World War I Student Essay Program

My grandparents, 1915, my grandmother, a Vassar College Student, and my grandfather in his Williams College ROTC uniform.

This past Veterans Day I was invited to speak at an area school. I could not because of a schedule conflict. Bemidji School Superintendent Tim Lutz and I started visiting about Veterans Day 2018, the 100th anniversary of Armistice Day–the end of World War One. Over the past several months, the following program came into focus. Our hope is to make it a state-wide program, promoted through veterans organizations at community level. Below are details of the Essay Program. Please share it with your contacts–especially educators.

One century ago citizens referred to it as “The Great War” and “The War to End All Wars”. It was only labeled “World War I” in September 1939, after the beginning of World War II. The end of WWI was originally known as Armistice Day – known today as Veterans Day.
November 11, 2018 is the 100th anniversary of the end of WWI. Through student participation, we hope to bring history alive, across the state, for young people at the local level. Our goal is to provide an opportunity for students to explore their family histories – contributions, sacrifices, and service, during World War One.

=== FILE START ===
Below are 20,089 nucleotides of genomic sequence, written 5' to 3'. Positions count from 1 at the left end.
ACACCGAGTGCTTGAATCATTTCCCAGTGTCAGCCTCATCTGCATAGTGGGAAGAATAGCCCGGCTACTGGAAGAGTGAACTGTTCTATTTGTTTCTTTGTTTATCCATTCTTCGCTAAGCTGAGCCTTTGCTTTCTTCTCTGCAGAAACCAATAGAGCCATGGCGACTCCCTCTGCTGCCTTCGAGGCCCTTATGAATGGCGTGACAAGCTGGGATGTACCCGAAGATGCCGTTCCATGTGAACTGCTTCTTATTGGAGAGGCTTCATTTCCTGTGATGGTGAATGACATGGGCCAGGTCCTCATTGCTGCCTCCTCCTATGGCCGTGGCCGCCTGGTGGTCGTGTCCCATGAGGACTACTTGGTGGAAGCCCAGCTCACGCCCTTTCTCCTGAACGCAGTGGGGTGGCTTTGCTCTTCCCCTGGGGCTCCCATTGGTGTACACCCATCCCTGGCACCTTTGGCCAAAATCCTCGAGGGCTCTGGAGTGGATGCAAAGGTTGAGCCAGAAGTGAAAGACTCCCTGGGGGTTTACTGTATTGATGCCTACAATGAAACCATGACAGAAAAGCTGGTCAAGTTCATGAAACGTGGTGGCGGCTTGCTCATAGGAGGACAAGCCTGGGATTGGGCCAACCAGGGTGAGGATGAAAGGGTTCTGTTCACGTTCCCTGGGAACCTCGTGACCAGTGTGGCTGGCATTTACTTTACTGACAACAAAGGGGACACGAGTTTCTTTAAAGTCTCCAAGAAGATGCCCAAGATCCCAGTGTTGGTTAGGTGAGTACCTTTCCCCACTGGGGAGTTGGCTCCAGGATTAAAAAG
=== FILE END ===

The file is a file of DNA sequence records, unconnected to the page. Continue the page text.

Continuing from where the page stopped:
An added goal, if applicable, is to encourage students to explore their family history in light of the context of race and ethnicity and how society, at that time, viewed minority groups including Native Americans and African-Americans, as well as immigrants from around the world and their contributions to the war effort.
• Students research a family member or local community member who served in World War One (WWI).
• Student researches societal perspective during WWI of a specific minority group and the impact experienced by those affected. (Students should be mindful that during the context of World War One, minorities may have included Germans, Irish, Mediterranean, Russian, or any other group of immigrants who were new to the United States.)
Essay Guideline:
• 500-750 word essay
• Last paragraph to summarize what student learned
• Essays to be judged at local school level
• First, Second, Third place winning research essay (Prizes to be determined locally)
• Students will read winning essays at their community Veteran’s Day event in November.

Here are a few links for jumping off points:


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